In this context, the work itself is enough. Attachment to some personal notion of winning or losing diminishes the scope of sacred activism as I understand it. I am more focused on the question one of my mentors used to ask me: what is your 500-hundred year plan? I stand on the shoulders of my ancestors who brought me here. Similarly, our children will stand on our shoulders and look at the choices we are making now for them. The Cartesian model, this notion of separation between ourselves and other, this idea of dead matter, is dying but not without struggle. Whether we are in a collective birth canal or our death throes is up to the collective us. I do the work that is in front of me because it is beautiful and also because if I do not, part of me I love dies.

In Practice

Whereever we are, whatever we do, we make a difference by trying to save as much of our bio reserve as we can for the future by reconnecting fair and equitable relationships shredded by commodization.

People, Profit and Planet has become a somewhat limiting perspective. We need planet, planet and planet because we are all equally part of one great circle. We must measure profit in context to activities that are regenerative to nature and community. In practice, this means making connections that require a kind of new eyes wisdom.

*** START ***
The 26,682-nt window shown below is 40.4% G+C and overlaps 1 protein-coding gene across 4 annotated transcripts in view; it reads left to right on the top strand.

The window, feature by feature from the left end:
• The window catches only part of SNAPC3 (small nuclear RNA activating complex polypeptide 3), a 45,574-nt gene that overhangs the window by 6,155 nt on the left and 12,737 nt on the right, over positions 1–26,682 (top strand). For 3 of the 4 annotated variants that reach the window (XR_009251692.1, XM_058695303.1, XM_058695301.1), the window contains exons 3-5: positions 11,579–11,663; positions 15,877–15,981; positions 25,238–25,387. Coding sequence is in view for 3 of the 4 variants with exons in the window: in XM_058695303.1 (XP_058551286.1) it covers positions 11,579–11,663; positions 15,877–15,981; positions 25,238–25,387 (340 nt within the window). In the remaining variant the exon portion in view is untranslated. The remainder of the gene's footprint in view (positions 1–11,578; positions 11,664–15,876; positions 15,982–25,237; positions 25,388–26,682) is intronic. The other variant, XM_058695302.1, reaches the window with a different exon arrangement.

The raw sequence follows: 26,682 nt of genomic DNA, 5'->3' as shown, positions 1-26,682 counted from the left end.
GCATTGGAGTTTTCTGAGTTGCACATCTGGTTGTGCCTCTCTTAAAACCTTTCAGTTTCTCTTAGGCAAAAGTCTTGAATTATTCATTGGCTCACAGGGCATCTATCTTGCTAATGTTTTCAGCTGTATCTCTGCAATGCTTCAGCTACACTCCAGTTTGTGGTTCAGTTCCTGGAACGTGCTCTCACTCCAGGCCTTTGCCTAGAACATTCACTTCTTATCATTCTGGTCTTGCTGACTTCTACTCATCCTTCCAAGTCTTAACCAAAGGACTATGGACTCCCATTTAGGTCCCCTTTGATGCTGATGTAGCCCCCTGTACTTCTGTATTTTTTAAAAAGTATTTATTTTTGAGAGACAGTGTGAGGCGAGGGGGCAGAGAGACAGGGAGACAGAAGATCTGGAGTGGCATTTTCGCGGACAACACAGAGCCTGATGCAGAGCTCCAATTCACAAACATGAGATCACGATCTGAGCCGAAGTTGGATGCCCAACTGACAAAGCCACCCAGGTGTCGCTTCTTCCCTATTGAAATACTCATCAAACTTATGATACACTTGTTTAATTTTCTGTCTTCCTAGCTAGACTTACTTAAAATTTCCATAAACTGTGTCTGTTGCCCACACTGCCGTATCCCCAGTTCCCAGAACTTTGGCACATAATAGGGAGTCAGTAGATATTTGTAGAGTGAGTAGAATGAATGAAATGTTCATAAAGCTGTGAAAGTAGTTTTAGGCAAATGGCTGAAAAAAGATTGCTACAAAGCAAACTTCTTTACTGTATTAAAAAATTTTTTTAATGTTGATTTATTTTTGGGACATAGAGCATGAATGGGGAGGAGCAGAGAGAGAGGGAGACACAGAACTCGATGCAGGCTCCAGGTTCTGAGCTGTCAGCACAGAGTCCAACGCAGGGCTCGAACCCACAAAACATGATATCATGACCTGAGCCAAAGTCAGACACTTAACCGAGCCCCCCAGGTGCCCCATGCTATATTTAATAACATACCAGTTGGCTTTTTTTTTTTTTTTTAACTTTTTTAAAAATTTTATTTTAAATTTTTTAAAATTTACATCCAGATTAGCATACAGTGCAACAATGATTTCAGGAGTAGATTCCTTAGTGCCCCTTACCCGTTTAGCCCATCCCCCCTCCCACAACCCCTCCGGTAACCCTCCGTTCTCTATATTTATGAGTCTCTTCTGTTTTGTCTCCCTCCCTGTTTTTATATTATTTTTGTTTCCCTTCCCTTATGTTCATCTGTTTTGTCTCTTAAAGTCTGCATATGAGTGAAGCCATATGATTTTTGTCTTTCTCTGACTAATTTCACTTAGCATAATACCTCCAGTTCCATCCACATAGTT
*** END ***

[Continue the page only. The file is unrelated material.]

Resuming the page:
When I started my jewelry company I was doing a riparian restoration of land in Northern New Mexico. I realized that the money I was using to fund the project was destroying some riparian area in another part of the world. Jewelry is a repository of culture, rich in symbolism and emotional meaning. Opportunities to create a more beautiful world are around us if we can only see them. Reconnecting threads for myself entailed helping to build a community with a common vision around ethical sourcing. Five years ago, few thought jewelry could ever be beneficial for human and ecological communities from mine to market. Now I sell my customer fair trade gold. I can tell the story of the cooperative from which I sourced my sapphire, how it is pure starlight, part of a demon god’s eyes when he fell to earth that can help you, perhaps, see more clearly.

Nothing will be possible, however, without us. If just five percent of people interested in jewelry went into their store and said, I will only buy jewelry that is traceable and transparent, business will follow money and change will happen. Expanding consciousness often conjures up goals bliss or happinesss but bringing attention to issues of how our simple day -to-day purchases affecting the world,. Embracing the dark pilgrims of discontent awakens us in ways that are at least equally important for ourselves. It takes careful listening, self-acceptance and courage to walk this kind of Blessing Way.

It is not easy to walk on the edge of a knife. Sometimes to change the course of a mighty river, all you need to do is move a pebble on top of a mountain. Even a small act of personal kindness, which at times might be the only thing you or I can give, or what you purchase or do not purchase for a wedding ring, something in a grocery store, can have cosmic significance.

Marc Choyt is Director of Fair Jewelry Action, an environmental justice and human rights network and Ppesident of Reflective Images, a Santa Fe designer jewelry company producing unique artisan conflict free diamond wedding and engagement rings.